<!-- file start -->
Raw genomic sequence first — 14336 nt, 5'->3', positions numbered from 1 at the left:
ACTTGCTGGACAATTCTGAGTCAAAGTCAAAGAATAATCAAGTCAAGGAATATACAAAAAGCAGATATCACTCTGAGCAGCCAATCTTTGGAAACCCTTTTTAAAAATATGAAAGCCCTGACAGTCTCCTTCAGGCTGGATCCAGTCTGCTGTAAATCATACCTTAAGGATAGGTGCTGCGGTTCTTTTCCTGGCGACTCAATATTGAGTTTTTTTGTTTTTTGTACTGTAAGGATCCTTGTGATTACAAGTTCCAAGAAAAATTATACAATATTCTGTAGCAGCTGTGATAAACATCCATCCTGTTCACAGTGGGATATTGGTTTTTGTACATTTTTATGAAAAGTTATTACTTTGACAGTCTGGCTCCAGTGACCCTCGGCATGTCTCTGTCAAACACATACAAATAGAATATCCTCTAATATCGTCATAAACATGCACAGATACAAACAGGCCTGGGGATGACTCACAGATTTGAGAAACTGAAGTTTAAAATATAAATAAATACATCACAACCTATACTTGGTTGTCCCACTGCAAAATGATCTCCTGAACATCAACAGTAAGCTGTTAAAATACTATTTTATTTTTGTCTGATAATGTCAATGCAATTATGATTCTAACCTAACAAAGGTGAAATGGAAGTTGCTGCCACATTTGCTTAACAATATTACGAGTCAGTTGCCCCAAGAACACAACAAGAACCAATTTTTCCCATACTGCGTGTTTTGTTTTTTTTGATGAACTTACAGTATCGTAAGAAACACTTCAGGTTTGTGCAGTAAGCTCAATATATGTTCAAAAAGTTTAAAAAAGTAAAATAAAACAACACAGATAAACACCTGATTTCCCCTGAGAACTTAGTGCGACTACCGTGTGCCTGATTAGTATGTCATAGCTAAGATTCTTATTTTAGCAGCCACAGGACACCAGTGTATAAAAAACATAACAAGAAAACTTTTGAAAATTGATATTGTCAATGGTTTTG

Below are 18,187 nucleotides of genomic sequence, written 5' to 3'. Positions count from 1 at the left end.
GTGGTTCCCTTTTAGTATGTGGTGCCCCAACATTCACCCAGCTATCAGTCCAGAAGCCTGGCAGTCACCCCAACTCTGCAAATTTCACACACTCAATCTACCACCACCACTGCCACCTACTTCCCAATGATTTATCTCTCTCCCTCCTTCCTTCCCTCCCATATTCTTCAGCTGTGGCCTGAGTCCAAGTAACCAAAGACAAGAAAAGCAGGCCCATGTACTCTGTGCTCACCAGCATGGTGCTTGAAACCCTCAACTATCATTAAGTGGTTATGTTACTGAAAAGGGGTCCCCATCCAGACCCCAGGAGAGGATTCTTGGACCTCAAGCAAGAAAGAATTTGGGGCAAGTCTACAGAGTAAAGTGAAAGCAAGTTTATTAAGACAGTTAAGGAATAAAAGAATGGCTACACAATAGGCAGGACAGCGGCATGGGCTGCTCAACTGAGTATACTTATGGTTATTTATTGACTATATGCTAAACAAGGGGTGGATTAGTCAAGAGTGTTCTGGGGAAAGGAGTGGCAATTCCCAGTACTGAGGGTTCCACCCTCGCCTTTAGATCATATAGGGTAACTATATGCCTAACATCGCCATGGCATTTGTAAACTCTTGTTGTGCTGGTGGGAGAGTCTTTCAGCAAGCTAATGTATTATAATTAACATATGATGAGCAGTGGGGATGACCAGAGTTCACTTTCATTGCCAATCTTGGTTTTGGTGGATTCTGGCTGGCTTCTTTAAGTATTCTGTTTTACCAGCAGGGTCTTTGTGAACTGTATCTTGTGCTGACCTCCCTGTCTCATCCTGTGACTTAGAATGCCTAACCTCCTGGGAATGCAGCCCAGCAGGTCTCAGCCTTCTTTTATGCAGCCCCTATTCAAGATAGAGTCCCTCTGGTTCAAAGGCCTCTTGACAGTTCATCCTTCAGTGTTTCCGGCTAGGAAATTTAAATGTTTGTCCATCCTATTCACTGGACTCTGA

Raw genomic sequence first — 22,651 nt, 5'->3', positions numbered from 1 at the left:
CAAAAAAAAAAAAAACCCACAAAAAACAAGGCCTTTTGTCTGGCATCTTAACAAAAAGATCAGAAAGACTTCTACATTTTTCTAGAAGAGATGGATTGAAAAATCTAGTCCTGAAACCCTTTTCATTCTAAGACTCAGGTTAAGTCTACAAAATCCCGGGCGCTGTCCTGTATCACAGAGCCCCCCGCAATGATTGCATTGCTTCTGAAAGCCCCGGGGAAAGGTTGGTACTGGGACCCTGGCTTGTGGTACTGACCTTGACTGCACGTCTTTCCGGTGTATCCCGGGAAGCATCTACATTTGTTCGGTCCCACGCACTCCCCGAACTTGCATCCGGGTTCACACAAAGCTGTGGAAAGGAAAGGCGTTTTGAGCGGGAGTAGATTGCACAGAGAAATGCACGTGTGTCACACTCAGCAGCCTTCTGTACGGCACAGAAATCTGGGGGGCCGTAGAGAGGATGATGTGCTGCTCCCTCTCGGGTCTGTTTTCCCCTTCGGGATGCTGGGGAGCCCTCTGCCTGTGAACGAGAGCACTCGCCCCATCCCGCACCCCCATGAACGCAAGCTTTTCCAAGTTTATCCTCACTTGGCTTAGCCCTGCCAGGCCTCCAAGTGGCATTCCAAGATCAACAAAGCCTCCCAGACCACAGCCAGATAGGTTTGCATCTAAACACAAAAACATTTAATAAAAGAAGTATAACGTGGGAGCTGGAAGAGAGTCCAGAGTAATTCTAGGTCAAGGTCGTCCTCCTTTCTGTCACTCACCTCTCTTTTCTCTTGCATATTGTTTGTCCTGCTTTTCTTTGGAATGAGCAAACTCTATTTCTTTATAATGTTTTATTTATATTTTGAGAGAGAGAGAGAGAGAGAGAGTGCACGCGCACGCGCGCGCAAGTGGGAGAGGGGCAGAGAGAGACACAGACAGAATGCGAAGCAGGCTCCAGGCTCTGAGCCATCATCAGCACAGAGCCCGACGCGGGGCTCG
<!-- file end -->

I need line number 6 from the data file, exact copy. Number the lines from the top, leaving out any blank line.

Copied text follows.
CAAAAAAAAAAAAAACCCACAAAAAACAAGGCCTTTTGTCTGGCATCTTAACAAAAAGATCAGAAAGACTTCTACATTTTTCTAGAAGAGATGGATTGAAAAATCTAGTCCTGAAACCCTTTTCATTCTAAGACTCAGGTTAAGTCTACAAAATCCCGGGCGCTGTCCTGTATCACAGAGCCCCCCGCAATGATTGCATTGCTTCTGAAAGCCCCGGGGAAAGGTTGGTACTGGGACCCTGGCTTGTGGTACTGACCTTGACTGCACGTCTTTCCGGTGTATCCCGGGAAGCATCTACATTTGTTCGGTCCCACGCACTCCCCGAACTTGCATCCGGGTTCACACAAAGCTGTGGAAAGGAAAGGCGTTTTGAGCGGGAGTAGATTGCACAGAGAAATGCACGTGTGTCACACTCAGCAGCCTTCTGTACGGCACAGAAATCTGGGGGGCCGTAGAGAGGATGATGTGCTGCTCCCTCTCGGGTCTGTTTTCCCCTTCGGGATGCTGGGGAGCCCTCTGCCTGTGAACGAGAGCACTCGCCCCATCCCGCACCCCCATGAACGCAAGCTTTTCCAAGTTTATCCTCACTTGGCTTAGCCCTGCCAGGCCTCCAAGTGGCATTCCAAGATCAACAAAGCCTCCCAGACCACAGCCAGATAGGTTTGCATCTAAACACAAAAACATTTAATAAAAGAAGTATAACGTGGGAGCTGGAAGAGAGTCCAGAGTAATTCTAGGTCAAGGTCGTCCTCCTTTCTGTCACTCACCTCTCTTTTCTCTTGCATATTGTTTGTCCTGCTTTTCTTTGGAATGAGCAAACTCTATTTCTTTATAATGTTTTATTTATATTTTGAGAGAGAGAGAGAGAGAGAGAGTGCACGCGCACGCGCGCGCAAGTGGGAGAGGGGCAGAGAGAGACACAGACAGAATGCGAAGCAGGCTCCAGGCTCTGAGCCATCATCAGCACAGAGCCCGACGCGGGGCTCG